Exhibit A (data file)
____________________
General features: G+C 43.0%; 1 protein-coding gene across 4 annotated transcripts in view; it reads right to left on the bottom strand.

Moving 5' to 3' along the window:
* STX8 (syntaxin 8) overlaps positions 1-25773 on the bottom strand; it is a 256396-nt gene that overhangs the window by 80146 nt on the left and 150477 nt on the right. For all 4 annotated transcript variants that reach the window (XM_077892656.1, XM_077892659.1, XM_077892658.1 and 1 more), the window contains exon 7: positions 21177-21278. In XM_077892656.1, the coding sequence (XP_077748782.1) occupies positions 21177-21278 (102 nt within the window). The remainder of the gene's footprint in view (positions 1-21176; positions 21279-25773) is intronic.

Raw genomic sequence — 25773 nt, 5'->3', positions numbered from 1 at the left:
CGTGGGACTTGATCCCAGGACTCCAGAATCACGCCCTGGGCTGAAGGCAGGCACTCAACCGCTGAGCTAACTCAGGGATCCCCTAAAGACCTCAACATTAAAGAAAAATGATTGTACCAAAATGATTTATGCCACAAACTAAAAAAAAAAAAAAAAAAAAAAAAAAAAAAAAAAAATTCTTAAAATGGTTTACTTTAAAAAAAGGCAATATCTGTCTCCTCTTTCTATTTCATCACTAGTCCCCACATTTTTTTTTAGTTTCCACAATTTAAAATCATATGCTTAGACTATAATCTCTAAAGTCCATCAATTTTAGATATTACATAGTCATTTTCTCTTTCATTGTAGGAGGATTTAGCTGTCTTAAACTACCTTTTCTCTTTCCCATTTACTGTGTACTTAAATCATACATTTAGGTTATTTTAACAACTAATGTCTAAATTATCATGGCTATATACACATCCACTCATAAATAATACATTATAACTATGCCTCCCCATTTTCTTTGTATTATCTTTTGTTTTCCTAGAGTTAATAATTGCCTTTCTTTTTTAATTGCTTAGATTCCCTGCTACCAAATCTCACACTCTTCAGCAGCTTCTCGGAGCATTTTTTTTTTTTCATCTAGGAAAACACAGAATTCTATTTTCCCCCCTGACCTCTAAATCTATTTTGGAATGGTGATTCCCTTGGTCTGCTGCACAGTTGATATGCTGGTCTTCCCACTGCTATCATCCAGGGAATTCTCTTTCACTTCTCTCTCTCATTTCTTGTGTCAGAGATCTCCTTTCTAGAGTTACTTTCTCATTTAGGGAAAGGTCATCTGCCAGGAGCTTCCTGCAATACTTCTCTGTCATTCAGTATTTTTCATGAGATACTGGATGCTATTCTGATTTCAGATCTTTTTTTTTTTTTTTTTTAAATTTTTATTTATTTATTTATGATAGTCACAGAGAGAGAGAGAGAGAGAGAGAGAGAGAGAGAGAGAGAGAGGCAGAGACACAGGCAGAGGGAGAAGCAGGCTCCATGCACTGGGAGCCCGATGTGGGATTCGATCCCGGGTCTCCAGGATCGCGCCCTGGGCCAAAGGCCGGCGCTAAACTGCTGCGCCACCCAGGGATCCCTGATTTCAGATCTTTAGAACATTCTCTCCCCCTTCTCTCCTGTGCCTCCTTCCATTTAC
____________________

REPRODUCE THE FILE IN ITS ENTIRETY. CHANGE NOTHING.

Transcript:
General features: G+C 43.0%; 1 protein-coding gene across 4 annotated transcripts in view; it reads right to left on the bottom strand.

Moving 5' to 3' along the window:
* STX8 (syntaxin 8) overlaps positions 1-25773 on the bottom strand; it is a 256396-nt gene that overhangs the window by 80146 nt on the left and 150477 nt on the right. For all 4 annotated transcript variants that reach the window (XM_077892656.1, XM_077892659.1, XM_077892658.1 and 1 more), the window contains exon 7: positions 21177-21278. In XM_077892656.1, the coding sequence (XP_077748782.1) occupies positions 21177-21278 (102 nt within the window). The remainder of the gene's footprint in view (positions 1-21176; positions 21279-25773) is intronic.

Raw genomic sequence — 25773 nt, 5'->3', positions numbered from 1 at the left:
CGTGGGACTTGATCCCAGGACTCCAGAATCACGCCCTGGGCTGAAGGCAGGCACTCAACCGCTGAGCTAACTCAGGGATCCCCTAAAGACCTCAACATTAAAGAAAAATGATTGTACCAAAATGATTTATGCCACAAACTAAAAAAAAAAAAAAAAAAAAAAAAAAAAAAAAAAAATTCTTAAAATGGTTTACTTTAAAAAAAGGCAATATCTGTCTCCTCTTTCTATTTCATCACTAGTCCCCACATTTTTTTTTAGTTTCCACAATTTAAAATCATATGCTTAGACTATAATCTCTAAAGTCCATCAATTTTAGATATTACATAGTCATTTTCTCTTTCATTGTAGGAGGATTTAGCTGTCTTAAACTACCTTTTCTCTTTCCCATTTACTGTGTACTTAAATCATACATTTAGGTTATTTTAACAACTAATGTCTAAATTATCATGGCTATATACACATCCACTCATAAATAATACATTATAACTATGCCTCCCCATTTTCTTTGTATTATCTTTTGTTTTCCTAGAGTTAATAATTGCCTTTCTTTTTTAATTGCTTAGATTCCCTGCTACCAAATCTCACACTCTTCAGCAGCTTCTCGGAGCATTTTTTTTTTTTCATCTAGGAAAACACAGAATTCTATTTTCCCCCCTGACCTCTAAATCTATTTTGGAATGGTGATTCCCTTGGTCTGCTGCACAGTTGATATGCTGGTCTTCCCACTGCTATCATCCAGGGAATTCTCTTTCACTTCTCTCTCTCATTTCTTGTGTCAGAGATCTCCTTTCTAGAGTTACTTTCTCATTTAGGGAAAGGTCATCTGCCAGGAGCTTCCTGCAATACTTCTCTGTCATTCAGTATTTTTCATGAGATACTGGATGCTATTCTGATTTCAGATCTTTTTTTTTTTTTTTTTTAAATTTTTATTTATTTATTTATGATAGTCACAGAGAGAGAGAGAGAGAGAGAGAGAGAGAGAGAGAGAGAGAGGCAGAGACACAGGCAGAGGGAGAAGCAGGCTCCATGCACTGGGAGCCCGATGTGGGATTCGATCCCGGGTCTCCAGGATCGCGCCCTGGGCCAAAGGCCGGCGCTAAACTGCTGCGCCACCCAGGGATCCCTGATTTCAGATCTTTAGAACATTCTCTCCCCCTTCTCTCCTGTGCCTCCTTCCATTTAC